5. Buy The Dollar. Despite all its drawbacks, however, the dollar remains the world's reserve currency and safe haven, regardless of suggestions by the Chinese and others that the dollar should eventually be replaced by a global currency. This status for the buck appears to be reemerging and will grow if we're right and hopes for a rapid economic recovery are dashed... We favor selling British sterling... The euro is vulnerable... Commodity-driven currencies like the Canadian, Australian and New Zealand dollars are also likely to weaken...
To believe Gary Shilling’s 2010 forecast you also have to believe…
5. The financial crisis of 2008 drove safe money into the US dollar and the dollar fell as the crisis faded. Another rally in the dollar then could imply another crisis in the making. A new crisis will see the same behavior as the last crisis. Current fiscal and monetary policies have no negative consequences to the dollar. In fact the dollar can benefit from these policies. The dollar will remain the world’s reserve currency and a safe haven. The dollar’s status is “reemerging and growing.” The current dollar rally is just the beginning of a longer sustainable rally. Commodity prices will fall. Scarcity is not an issue. The fundamentals of commodities are poor. The technicals of the commodities are poor. Canadian, Australian and New Zealand currencies will fall against the dollar because they are commodity based and their economies, fiscal and monetary policies are not as sound as those of the U.S. The more fiat and more debased currencies always do better than those based on commodities.
6. Buy Eurodollar Futures. Eurodollar futures are a way for companies and banks to lock in an interest rate today, for money it intends to borrow or lend in the future, and for investors to bet on the future direction of short-term interest rates.
6. No Opinion.
7. Sell U.S. Stocks in General. Our $50 estimate of operating earnings, down 11% from estimates for 2009, puts the S&P 500 index P/E at a nosebleed 22.5 level, as noted earlier.
Selling stock indices short, either through futures contracts or ETFs, strikes us as a prudent idea.

7. I agree completely.
8. Sell Homebuilder and Selected Related Stocks. Low mortgage rates are a plus, but are only meaningful to those who qualify for loans as lending standards tighten. Most now need to meet the old conservative standards of 20% down, good credit, full documentation of income and assets, etc. And lower borrowing rates don't help underwater homeowners either refinance or buy other houses. Furthermore, rates on large "jumbo" mortgages remain high. Finally, lower house prices don't induce buyers who expect the downward trend to continue and hold out for even-lower prices.
8. I agree completely.
9. Sell Selected Big-Ticket Consumer Discretionary Equities--for two powerful reasons. First, as consumers persist in their saving spree they'll continue to curtail spending on expensive postponeable items. Second, as widespread price declines persist, they will be anticipated. Prospective buyers will wait for lower prices.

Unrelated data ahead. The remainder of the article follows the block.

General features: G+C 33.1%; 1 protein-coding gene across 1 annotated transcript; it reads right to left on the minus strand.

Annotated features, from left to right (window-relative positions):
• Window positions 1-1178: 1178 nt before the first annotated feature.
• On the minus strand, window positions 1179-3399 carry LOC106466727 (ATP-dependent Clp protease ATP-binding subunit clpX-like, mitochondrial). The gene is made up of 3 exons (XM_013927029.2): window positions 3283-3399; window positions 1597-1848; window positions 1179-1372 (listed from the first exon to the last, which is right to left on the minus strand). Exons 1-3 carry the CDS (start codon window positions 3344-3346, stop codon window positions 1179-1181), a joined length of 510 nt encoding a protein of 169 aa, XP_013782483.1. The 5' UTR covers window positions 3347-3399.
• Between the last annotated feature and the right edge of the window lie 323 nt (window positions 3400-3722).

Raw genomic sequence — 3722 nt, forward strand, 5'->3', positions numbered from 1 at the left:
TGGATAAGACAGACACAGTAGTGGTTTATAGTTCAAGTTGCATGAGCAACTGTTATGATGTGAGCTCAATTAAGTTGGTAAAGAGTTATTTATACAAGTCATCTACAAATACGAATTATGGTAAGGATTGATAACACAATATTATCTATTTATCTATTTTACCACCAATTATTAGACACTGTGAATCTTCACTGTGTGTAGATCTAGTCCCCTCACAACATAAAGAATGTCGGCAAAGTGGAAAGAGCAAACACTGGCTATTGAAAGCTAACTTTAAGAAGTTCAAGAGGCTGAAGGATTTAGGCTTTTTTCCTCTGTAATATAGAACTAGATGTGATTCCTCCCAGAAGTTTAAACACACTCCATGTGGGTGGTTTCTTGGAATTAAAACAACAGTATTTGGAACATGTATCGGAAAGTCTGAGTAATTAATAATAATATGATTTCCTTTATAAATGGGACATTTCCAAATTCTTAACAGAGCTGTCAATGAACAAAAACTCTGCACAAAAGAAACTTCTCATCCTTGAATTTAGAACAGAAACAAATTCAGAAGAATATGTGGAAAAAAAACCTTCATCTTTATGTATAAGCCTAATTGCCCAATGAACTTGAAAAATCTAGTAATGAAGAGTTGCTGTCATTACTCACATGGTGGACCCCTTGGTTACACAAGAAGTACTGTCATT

9. I agree completely.
10. Sell Banks and Other Financial Institutions. Stringent, probably excessive regulation is replacing the laissez faire model. Higher capital requirements and other limits on risk-taking will curb bank profitability. So will the limits on executive pay aimed at reducing the incentive to take big risks.
10. I agree completely.
11. Sell Consumer Lenders' Stocks. Layaway plans are replacing the buy now-pay later approach. With the switch from a quarter century consumer borrowing-and-spending binge to a long run saving spree, the credit card business has moved from a growth industry to a laggard.
11. I agree completely.
12. Sell Many Low and Old Tech Capital Equipment Producers. Besides the depressing effects of excess capacity, low and old tech companies suffer from ongoing problems. Foreign competition continues to grow as their technology is transferred to China and other cheap production locales. Some suffer rising cost pressures due to lack of productivity gains. High-cost unionized labor forces are sometimes a problem. And many sell into saturated, slow growth markets.
12. No Opinion.
13. If You Plan to Sell Your House, Second Home or Investment Houses Any Time Soon, Do So Yesterday. This strategy has worked for the last two years and will continue to do so if we're correct and house prices nationwide fall another 10%.
13. I Agree
14. Sell Junk Bonds. Slow revenue and cash flow growth will make it difficult if not impossible for a number of financially weak and weakening firms to service their bonds and other debts.
14. I Agree
15. Sell Commercial Real Estate. As discussed earlier, excess capacity and big refinancing requirements in coming years will continue to plague hotels, malls, warehouses and office buildings.
15. I Agree
16. Sell Most Commodities. And the strengthening dollar should depress the prices of the many commodities traded worldwide in dollar terms. We look for falling commodity prices this year.
To believe Gary Shilling’s 2010 forecast you also have to believe…
16. peak oil is a myth. You have to believe depletion is not a problem and new oil is easily extracted from deep water and the Canadian oil sands at today’s prices. Additional oil from these sources is not needed. Oil companies will provide as much oil as needed at any market price even below production cost. After declining 80% from its highest price, natural gas is fairly priced or even overpriced and producers provide all the market can use at this price point. Food commodities are not in short supply and there will be no weather event interrupting food supplied to the market. Rising population, expanding middle classes in China and India coupled with possible weather events have no impact on food commodity prices. Food stocks are not at abnormally low levels.
17. Sell Developing Country Stocks and Bonds. Still, most developing economies depend on exports for growth, and the U.S. consumer has been the biggest buyer of those exports and far and away the globe's biggest spenders. As the American consumer saving spree continues to shrink the U.S. trade and current account deficits, those developing economies will be subdued.
17. No Opinion